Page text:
Saturday, June 15, 2013

On "The Sea Is My Brother" by Jack Kerouac ***

I heard parts of this early Kerouac novel read in a documentary about the author some twenty years ago when I first became a Kerouac fan and read nearly everything by him that I could get my hands on. I was saddened that this was not available to me or to a wide audience generally. Well, no more. Someone has decided to publish it. Other reviews I've read for this have said it is interesting only because it is Kerouac--a piece of juvenilia that precedes even Town and the City--and would not stand up as a great work on its own; Kerouac himself would have acknowledged so, for he never sought publication for it.

I think, however, that's it actually a passable work of fiction, and it has a lot of the same things going for it that Kerouac's greater works do. I even prefer it to some of Kerouac's late work. Yes, there are faults (the speaking tags are sometimes comical, as if pulled from a thesaurus just to avoid the word "said"). But Kerouac also carries the kind of contagious enthusiasm for life and ideas that makes On the Road and some of those early and midcareer books so compellingly readable. I want to know more about this life Kerouac writes of; I want to be on this adventure with him.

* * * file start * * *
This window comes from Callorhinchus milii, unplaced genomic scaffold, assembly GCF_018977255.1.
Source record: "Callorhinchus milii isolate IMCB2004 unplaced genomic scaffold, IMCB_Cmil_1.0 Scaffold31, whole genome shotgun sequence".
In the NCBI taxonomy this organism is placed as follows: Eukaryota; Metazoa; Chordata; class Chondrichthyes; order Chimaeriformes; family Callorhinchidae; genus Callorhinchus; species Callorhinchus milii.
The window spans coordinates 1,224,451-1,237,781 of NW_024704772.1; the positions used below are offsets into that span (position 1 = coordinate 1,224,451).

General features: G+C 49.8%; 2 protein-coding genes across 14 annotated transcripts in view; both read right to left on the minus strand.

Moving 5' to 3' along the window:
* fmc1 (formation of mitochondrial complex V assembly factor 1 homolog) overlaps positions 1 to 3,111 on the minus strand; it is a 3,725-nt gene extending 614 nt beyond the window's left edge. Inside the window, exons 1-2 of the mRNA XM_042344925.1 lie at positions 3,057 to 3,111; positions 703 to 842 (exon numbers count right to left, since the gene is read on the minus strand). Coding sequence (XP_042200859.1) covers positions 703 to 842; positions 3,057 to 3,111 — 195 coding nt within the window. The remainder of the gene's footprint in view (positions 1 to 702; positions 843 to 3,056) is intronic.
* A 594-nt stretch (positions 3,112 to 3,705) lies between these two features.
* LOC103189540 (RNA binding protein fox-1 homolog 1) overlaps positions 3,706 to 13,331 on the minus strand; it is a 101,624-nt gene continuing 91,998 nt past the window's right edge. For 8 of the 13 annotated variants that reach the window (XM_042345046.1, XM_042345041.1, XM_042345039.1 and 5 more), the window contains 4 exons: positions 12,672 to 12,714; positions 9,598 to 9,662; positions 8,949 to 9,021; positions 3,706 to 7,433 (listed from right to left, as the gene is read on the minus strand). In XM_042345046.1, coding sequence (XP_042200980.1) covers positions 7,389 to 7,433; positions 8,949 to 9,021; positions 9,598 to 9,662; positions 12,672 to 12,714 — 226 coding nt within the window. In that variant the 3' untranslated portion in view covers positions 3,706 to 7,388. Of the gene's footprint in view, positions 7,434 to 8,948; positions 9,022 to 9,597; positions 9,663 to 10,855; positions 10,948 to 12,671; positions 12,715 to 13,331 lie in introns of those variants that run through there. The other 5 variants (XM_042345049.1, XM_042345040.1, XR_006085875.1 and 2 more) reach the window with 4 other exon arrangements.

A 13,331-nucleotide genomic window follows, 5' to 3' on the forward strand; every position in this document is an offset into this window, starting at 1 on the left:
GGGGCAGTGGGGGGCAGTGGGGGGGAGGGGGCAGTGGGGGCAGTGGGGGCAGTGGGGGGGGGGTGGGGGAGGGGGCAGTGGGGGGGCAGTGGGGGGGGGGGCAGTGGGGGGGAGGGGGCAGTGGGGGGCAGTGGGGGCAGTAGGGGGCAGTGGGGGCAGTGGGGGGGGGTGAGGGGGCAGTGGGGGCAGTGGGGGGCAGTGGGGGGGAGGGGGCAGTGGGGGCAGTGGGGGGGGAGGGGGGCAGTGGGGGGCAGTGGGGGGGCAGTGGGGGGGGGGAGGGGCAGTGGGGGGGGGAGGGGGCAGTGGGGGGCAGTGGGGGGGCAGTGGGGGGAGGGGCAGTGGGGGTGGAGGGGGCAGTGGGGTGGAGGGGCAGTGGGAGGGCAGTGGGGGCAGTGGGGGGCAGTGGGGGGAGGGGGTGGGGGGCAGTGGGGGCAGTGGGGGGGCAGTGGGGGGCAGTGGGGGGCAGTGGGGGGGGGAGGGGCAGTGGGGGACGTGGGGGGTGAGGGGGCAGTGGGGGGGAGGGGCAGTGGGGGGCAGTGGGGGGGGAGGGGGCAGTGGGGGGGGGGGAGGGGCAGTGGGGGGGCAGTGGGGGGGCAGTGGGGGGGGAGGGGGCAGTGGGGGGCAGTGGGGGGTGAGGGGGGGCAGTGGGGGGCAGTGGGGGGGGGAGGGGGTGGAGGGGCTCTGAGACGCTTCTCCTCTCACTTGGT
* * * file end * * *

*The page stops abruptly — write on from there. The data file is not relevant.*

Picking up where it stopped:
The adventure is one that involves a merchant marine vessel. Wesley is a sailor on leave, one who spends his entire paycheck on a few days of boozing and partying and who is down to his last few pennies. He befriends a gal at a bar, meets up with her friends, and spends the night. One of these friends he meets is Bill Palmer, a teacher at Columbia University. The two go out carousing the next day, and Bill, taken in by Wesley's charm, decides that he wants a life at sea also. He arranges to leave his teaching position, and the two go off to the harbor to sign up for the next merchant vessel going out and to get Bill's passport in order. Wesley blows off a date with the gal he met the night before, a maddeningly typical move by one of those maddeningly popular guys. Various political and philosophical discussions are engaged in at bars as they wait to ship off. And then, Bill gets on the ship--Wesley momentarily disappears to deal with a former flame--and then away they go.

This plot summary perhaps shows why Kerouac's work is so difficult to adapt to screen; the pleasure is in the joy of life more than in finding out the next plot twist.

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